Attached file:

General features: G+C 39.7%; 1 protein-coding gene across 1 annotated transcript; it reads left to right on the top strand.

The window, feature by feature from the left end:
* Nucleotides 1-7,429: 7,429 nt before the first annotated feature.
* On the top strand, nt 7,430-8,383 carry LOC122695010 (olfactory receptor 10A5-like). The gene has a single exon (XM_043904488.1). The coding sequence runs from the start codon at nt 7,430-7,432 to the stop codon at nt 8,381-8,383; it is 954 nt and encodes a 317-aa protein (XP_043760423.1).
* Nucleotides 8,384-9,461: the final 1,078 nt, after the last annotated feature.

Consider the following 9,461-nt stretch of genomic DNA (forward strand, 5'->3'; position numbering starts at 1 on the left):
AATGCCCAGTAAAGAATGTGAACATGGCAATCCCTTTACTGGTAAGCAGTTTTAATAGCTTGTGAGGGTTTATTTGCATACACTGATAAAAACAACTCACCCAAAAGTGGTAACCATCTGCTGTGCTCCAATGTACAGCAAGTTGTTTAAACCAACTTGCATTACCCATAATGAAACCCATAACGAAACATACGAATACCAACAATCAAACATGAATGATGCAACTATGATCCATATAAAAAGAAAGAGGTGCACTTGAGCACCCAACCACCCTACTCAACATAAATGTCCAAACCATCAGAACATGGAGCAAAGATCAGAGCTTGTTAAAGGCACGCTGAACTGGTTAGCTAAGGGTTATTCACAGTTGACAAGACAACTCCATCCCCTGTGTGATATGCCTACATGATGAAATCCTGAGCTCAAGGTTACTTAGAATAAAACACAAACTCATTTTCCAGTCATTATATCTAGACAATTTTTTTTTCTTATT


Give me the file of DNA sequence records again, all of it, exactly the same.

General features: G+C 39.7%; 1 protein-coding gene across 1 annotated transcript; it reads left to right on the top strand.

The window, feature by feature from the left end:
* Nucleotides 1-7,429: 7,429 nt before the first annotated feature.
* On the top strand, nt 7,430-8,383 carry LOC122695010 (olfactory receptor 10A5-like). The gene has a single exon (XM_043904488.1). The coding sequence runs from the start codon at nt 7,430-7,432 to the stop codon at nt 8,381-8,383; it is 954 nt and encodes a 317-aa protein (XP_043760423.1).
* Nucleotides 8,384-9,461: the final 1,078 nt, after the last annotated feature.

Consider the following 9,461-nt stretch of genomic DNA (forward strand, 5'->3'; position numbering starts at 1 on the left):
AATGCCCAGTAAAGAATGTGAACATGGCAATCCCTTTACTGGTAAGCAGTTTTAATAGCTTGTGAGGGTTTATTTGCATACACTGATAAAAACAACTCACCCAAAAGTGGTAACCATCTGCTGTGCTCCAATGTACAGCAAGTTGTTTAAACCAACTTGCATTACCCATAATGAAACCCATAACGAAACATACGAATACCAACAATCAAACATGAATGATGCAACTATGATCCATATAAAAAGAAAGAGGTGCACTTGAGCACCCAACCACCCTACTCAACATAAATGTCCAAACCATCAGAACATGGAGCAAAGATCAGAGCTTGTTAAAGGCACGCTGAACTGGTTAGCTAAGGGTTATTCACAGTTGACAAGACAACTCCATCCCCTGTGTGATATGCCTACATGATGAAATCCTGAGCTCAAGGTTACTTAGAATAAAACACAAACTCATTTTCCAGTCATTATATCTAGACAATTTTTTTTTCTTATT